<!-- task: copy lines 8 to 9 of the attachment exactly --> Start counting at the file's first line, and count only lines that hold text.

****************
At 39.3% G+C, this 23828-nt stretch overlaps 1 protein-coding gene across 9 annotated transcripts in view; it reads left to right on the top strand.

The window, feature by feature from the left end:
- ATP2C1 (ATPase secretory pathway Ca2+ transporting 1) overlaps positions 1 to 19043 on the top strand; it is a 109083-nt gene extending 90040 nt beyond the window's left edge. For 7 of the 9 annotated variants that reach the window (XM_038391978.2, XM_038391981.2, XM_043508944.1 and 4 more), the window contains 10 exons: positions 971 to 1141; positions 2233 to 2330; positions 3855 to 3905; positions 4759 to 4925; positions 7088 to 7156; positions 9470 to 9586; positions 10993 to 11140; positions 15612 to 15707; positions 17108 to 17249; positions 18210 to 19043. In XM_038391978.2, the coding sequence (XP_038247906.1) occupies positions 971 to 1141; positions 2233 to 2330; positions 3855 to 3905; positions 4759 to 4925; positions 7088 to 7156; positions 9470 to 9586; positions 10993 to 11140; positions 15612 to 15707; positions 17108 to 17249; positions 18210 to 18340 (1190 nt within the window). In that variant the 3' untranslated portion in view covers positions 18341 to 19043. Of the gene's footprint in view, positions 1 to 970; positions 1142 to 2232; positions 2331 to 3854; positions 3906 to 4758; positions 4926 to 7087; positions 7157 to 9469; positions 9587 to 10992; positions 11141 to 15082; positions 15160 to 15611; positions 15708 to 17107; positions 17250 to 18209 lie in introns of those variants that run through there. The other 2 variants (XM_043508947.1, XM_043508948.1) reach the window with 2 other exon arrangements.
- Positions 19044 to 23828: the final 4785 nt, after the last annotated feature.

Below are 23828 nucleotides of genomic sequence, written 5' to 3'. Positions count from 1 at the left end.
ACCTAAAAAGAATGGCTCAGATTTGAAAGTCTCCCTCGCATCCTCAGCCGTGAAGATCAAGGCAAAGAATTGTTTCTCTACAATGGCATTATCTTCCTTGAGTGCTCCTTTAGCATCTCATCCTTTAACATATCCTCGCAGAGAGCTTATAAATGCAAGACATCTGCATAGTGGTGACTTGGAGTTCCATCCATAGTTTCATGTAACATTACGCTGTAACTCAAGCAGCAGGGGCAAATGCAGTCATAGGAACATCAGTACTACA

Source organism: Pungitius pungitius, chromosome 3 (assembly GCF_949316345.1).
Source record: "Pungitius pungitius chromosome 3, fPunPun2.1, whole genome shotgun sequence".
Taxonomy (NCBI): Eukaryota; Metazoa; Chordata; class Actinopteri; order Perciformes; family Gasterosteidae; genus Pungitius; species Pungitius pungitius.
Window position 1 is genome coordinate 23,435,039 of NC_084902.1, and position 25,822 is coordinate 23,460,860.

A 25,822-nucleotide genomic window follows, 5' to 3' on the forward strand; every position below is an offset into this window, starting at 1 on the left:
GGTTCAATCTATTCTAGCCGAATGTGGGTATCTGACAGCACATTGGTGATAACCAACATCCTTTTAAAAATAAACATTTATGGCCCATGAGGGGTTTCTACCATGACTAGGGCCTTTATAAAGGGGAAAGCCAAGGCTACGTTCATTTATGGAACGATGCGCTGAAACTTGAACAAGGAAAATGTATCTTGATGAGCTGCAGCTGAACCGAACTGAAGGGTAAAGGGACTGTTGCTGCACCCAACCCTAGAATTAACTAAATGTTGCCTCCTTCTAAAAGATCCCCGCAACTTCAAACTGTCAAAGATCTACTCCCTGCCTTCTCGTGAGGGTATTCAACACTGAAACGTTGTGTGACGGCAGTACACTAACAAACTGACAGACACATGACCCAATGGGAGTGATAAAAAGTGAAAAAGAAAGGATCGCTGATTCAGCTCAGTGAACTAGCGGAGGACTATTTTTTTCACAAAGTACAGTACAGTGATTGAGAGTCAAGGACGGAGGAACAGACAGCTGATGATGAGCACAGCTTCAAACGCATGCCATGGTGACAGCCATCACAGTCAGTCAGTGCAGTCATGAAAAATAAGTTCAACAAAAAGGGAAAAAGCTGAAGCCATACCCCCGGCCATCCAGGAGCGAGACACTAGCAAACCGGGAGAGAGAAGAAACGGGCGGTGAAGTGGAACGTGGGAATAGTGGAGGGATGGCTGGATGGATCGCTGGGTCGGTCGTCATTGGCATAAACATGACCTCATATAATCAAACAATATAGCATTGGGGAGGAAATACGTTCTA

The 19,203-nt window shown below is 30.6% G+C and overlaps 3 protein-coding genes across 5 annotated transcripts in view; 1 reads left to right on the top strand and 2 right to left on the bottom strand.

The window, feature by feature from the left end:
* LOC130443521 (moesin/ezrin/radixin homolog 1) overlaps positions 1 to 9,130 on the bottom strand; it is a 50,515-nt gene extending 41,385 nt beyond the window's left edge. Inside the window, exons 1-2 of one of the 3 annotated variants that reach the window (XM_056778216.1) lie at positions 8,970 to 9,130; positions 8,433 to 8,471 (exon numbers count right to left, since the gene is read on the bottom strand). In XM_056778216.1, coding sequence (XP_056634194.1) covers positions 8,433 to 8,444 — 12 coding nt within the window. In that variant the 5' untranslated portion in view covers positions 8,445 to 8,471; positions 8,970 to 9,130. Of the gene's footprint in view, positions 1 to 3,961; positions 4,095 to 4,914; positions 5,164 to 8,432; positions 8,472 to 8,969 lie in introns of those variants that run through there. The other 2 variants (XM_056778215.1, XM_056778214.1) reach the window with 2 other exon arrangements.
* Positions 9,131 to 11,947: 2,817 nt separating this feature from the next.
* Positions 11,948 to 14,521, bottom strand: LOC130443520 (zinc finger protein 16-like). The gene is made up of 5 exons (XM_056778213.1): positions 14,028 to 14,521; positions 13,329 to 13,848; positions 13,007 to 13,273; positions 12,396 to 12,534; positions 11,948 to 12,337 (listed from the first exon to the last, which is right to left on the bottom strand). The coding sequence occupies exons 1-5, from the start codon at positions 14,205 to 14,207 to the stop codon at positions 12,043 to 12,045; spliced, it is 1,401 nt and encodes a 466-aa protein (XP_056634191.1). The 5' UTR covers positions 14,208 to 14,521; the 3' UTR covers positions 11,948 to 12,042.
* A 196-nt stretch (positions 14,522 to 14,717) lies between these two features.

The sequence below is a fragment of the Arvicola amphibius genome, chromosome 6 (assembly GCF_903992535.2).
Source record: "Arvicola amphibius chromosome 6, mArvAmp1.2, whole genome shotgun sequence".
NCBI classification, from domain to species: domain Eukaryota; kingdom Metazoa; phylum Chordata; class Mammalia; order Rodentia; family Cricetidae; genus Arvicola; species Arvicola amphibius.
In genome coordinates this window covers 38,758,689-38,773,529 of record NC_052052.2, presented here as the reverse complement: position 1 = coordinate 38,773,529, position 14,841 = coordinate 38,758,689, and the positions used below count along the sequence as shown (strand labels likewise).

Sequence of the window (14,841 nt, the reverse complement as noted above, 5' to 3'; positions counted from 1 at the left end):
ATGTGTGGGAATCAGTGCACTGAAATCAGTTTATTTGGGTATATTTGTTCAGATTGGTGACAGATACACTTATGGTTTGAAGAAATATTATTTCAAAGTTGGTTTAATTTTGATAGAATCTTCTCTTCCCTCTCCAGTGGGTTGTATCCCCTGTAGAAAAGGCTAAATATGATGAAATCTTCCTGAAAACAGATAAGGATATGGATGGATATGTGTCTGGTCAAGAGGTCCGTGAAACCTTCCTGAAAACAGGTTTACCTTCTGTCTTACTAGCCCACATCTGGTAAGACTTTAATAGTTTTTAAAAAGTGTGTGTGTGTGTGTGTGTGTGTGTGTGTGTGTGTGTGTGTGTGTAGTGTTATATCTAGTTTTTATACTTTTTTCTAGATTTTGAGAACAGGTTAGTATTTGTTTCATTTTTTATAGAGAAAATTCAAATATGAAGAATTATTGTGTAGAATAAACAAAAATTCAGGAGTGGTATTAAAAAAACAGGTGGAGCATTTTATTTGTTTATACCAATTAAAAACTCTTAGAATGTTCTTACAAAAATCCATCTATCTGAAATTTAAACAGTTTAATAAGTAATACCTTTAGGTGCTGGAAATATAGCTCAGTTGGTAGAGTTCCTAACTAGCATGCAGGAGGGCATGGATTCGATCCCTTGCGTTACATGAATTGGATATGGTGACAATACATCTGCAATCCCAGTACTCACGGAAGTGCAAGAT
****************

Source record: "Pungitius pungitius chromosome 3, fPunPun2.1, whole genome shotgun sequence".
Taxonomy (NCBI): Eukaryota; Metazoa; Chordata; class Actinopteri; order Perciformes; family Gasterosteidae; genus Pungitius; species Pungitius pungitius.